Hi guys – I recently bought a house with a fabulous deck, but now what..? I never had one before and don’t know where to begin or how to go about maintaining it.
I’m located about 40 minutes East of Athens, Georgia and I’m not sure of the deck’s age. The deck is painted and I am torn if repainting it will be the right “next step” or if I should do some other maintenance as well. I really lik the deck and it is huge, but this is all new to me.
The condition of the paint is ok, but definitely could be better. I had heard that repainting helps more than sealing it and/ or staining it. Last year when I sprayed a cleaner on it some of the paint peeled.
Thanks very much.
Jason – I think we can help.
First, the “other areas of maintenance” you mention above should come probably first. We’ll start and finish with those.
Judging by how the deck the deck boards are fastened—hand nails—it looks to be somewhere around 20-years old. Technically that puts it at the end of what could be called its “service life.” Therefore, the first thing we’d recommend is a deck safety check. Check out this video for tips.
Lots of factors go into determining the soundness of a deck structure and if this is all new to you, we recommend hiring a professional home inspector or remodeling contractor for this. Among other things, a safety inspection will discover if the deck is fastened to the house properly, that there’s no rot in the posts and that all bolted connections are snug. Since it sounds like you just bought this house, we assume there was a home inspection and that it included the deck. You can check the report or with the home inspection company to make sure that was done correctly.
Assuming everything is OK structurally, you can refinish your deck.
Prep is the key to a successful paint job. From what we can see in the photos, we’d recommend cleaning and power washing the deck.
Cleaning with the proper detergent will loosen dirt and it’ll help remove loose paint from the existing coating. Apply detergent with a garden sprayer, then agitat with a deck brush.
Then rinse with the pressure washer. It’s important to understand that a pressure washer doesn’t, on its own, clean anything. Just like water pouring out of your kitchen faucet doesn’t clean dirty dishes, a pressure washer is just a really powerful rinser.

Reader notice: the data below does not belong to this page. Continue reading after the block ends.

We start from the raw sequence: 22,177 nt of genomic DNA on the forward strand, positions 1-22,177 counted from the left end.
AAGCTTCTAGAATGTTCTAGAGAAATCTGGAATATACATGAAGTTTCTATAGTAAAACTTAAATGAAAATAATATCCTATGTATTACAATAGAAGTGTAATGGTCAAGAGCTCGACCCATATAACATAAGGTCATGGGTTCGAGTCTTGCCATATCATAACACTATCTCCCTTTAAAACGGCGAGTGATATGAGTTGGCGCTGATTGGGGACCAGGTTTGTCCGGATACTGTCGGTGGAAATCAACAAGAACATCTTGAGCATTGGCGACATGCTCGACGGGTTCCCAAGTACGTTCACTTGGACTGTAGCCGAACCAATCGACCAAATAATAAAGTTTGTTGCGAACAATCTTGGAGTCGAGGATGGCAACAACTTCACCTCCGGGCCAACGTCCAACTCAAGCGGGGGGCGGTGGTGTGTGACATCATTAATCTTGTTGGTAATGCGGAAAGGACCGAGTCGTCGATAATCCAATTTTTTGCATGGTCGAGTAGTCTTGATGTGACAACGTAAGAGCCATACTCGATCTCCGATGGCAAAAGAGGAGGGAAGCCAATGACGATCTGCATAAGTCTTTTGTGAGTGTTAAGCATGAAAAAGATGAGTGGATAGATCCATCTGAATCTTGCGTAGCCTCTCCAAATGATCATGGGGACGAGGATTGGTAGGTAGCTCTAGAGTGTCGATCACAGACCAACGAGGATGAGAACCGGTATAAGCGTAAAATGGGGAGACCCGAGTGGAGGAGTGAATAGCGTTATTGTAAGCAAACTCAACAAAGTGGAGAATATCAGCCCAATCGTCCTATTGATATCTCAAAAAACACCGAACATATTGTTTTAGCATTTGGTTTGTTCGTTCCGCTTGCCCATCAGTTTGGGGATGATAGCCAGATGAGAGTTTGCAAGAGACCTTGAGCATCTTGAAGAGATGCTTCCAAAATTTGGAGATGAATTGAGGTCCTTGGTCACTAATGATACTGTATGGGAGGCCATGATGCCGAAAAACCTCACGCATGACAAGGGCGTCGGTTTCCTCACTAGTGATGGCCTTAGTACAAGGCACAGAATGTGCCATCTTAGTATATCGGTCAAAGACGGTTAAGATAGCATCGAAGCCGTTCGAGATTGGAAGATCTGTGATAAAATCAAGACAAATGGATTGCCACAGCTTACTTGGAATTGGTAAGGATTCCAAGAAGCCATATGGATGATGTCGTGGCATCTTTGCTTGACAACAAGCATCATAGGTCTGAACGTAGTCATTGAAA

Used improperly, it can damage your deck boards. Used correctly, it’ll further agitate and remove any loose paint. What’s left is pretty-well adhered and can typically be painted over.
Next step is to choose the correct finish. A great place to do this is at the local professional paint store. They’re usually a good resource for selecting the products for your specific site conditions—and this includes the deck cleaner.
Pressure Treated Southern Pine decks can be painted. As long as they’re clean and dry, they’ll hold paint. When applying paint ,work a few deck boards at a time with a brush or roller, going back and forth along the length of the boards.
Re-Deck the Deck
Considering the age of the deck, and if there is any decay present, it might be in your best interest to re-deck it. Assuming the frame is structurally sound, new deck boards and rails will make a huge difference and extend not only the deck’s service life, it’ll look absolutely great.
We hope this helps, Jason. Good luck with this project and let us know how else we can help.
About the author
Mark Clement from My Fix It Up Life, knows more about tools than anyone has a right to know. From docks and decks to kitchen renovations, Mark loves moving fast on the jobsite. With his wife Theresa, Mark hosts the popular MyFixitUpLife talk show, is the general contractor for Food Network’s ‘Save My Bakery,’ and has been a project manager for Extreme Makeover: Home Edition, and expert guest on PBS, DIY Network, Discovery Channel, A&E, NBC’s The 10! Show, Good Day Philadelphia, and other national radio and TV programs. Mark contributes to Men’s Health, Professional Deck Builder, Old House Journal, This Old House, Popular Mechanics, Handy, and Extreme How-To magazines. He teaches clinics for JLC Live! and other trade shows, and is the former award-winning executive editor of Tools of the Trade. Mark is the author of the critically acclaimed novel The Carpenter’s Notebook.